Lives in the Yiddish Theatre


Anna (Annie) Shapiro


Born circa 1873 in a small village near Grodno, Polish Lithuania. Her mother was left a young window with many children. She sent away her daughter to a rich relative in Grodno, who had helped them economically.

At the age of thirteen, she arrived with her mother in America and here was taken into work in a cigar factory, introduced to actor Charles Shapiro, with whom she married at the age of fifteen.

According to her daughter, Sh. worked in a shop for very long hours, as Shapiro was an actor, and was not kosher to her family. So he learned house painting. At first they approved of the of the marriage. After several years, he abandoned his trade and maintained the "borders" (neighborhood), in order to be able to "make a living". In 1900 he was recommended to director Elias Glickman in Chicago, and there he became a professional actor, only involving his wife in single shows in the theatre profession.

In the span of a short time she became grounded as the first soubrette, but soon was forced thereof to only perform in the chorus, and at first when she became a member in the then actors union, she was a professional actress. After acting for three seasons with Glickman, she acted for a season with Louis in Chicago, three months with Thomashefsky, the 1920-21 season in the "New Yiddish Theatre", then with Goldenburg and Celia Adler in Brooklyn, and with the "Vilna Troupe" (in the Lipzin Theatre"), but she mostly acted within the province.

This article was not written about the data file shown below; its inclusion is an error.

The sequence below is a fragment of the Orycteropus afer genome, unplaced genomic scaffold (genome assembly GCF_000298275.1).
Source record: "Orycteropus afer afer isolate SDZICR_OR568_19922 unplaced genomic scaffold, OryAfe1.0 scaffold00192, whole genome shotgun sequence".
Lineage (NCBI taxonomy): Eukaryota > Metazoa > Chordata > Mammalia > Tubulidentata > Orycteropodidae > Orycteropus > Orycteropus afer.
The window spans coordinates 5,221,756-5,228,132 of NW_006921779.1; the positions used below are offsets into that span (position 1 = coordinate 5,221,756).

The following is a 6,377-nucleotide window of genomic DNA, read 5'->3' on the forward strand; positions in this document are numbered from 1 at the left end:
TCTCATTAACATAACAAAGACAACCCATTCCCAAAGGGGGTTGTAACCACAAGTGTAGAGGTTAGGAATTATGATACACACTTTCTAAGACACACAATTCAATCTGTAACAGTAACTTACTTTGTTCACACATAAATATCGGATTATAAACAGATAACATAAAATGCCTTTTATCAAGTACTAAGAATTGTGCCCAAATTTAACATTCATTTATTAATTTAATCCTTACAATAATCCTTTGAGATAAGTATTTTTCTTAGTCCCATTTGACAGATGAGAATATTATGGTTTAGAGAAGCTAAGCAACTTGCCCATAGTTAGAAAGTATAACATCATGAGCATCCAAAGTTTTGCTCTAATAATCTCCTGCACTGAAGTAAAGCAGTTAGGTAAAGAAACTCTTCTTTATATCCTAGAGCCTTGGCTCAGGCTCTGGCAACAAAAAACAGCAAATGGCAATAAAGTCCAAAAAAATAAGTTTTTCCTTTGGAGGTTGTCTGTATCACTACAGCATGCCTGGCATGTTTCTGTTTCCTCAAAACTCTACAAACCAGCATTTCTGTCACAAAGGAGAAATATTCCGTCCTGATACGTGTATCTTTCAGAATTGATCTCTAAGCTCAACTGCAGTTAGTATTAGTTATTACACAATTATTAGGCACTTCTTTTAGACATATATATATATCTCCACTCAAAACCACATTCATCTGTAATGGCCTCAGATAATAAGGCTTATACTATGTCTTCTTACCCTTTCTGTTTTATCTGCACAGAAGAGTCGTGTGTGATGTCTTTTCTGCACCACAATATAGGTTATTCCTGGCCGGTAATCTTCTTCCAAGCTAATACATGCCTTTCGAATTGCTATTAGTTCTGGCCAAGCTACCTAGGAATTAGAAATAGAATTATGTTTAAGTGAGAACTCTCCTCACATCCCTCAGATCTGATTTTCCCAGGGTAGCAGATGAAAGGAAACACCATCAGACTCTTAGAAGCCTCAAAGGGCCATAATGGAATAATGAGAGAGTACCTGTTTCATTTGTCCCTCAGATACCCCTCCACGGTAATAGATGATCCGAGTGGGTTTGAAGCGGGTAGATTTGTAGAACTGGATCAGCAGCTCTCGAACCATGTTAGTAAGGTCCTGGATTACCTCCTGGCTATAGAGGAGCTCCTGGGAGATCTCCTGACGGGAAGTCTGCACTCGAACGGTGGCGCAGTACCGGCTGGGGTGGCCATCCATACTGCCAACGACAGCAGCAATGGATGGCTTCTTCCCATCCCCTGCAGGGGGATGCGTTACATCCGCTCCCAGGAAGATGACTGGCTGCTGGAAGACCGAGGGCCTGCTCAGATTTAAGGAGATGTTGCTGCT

Sh. passed away on 28 December 1955 in New York. Her daughter Sadie was married to actor Jacob Goldstein, and their daughter Charlotte has acted on the Yiddish stage.

Jacob Kirschenbaum writes:

"...Anna Shapiro is in truth a character actress, although she has started like other old [elderly] actresses in Goldfaden's operettas, and also has excelled in Professor Hurwitz's and Lateiner's plays. In the last years, she has acted in Yitzhak Zolotarevsky's melodramas, in New York she has acted in the "Yiddish Art Theatre" of the actress Madame Schnitzer in the chief mother roles with the "Vilna Troupe".

...When one remembers that only six years ago that we had the occasion to see Madame Shapiro in "Mirele Efros", in "The Wild Man", and L. Kobrin's "The Blind Musician" and Z. Libin's "Ir fargegenheyt (Her Past)", it brings a little sadness to the heart. We remember that as the time goes by very quickly and "wished" everything away, "swinging" all things. ...interesting, however, what Madame Shapiro has explained, that the struggle for the best Yiddish theatre has just cited the actors in the province,  where the standard of living is not that high as in New York. In the province, as lmshl in Cleveland, Detroit or Chicago, has the audience a warm relation to the actor and actress. The theatre in the province was not after each year as "farbiznevet" as [it is] today. To act in theatre was an honor, not only a source of income.

...Madame Shapiro, who loves the role of "Mirele Efros", as a mother her one and only daughter speaks about the play more than about other roles, and therefore people call her in the theatre circles "Cleveland's Mirele Efros". ...Madame Shapiro, who today is a "forgotten"  and for herself in the artistic flames of her grandchild, has for the writer explained that by Gordin the stage is always in movement, always in her full, no long breaks that come from not being able to concentrate on the action".

M. E. and Sh. E. from her daughter Sadie Goldstein.

  • Jacob Kirschenbaum -- Ana shapiro, di "mirele efros" fun der provints iz a "fargesene", "Morning Journal", N. Y.






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Adapted from the original Yiddish text found within the  "Lexicon of the Yiddish Theatre" by Zalmen Zylbercweig, Volume 6, page 5680.
You may also like to read another biography of Anna's life, as written by her granddaughter Charlotte Goldstein Chafran, found in the Lexicon's Volume 8.

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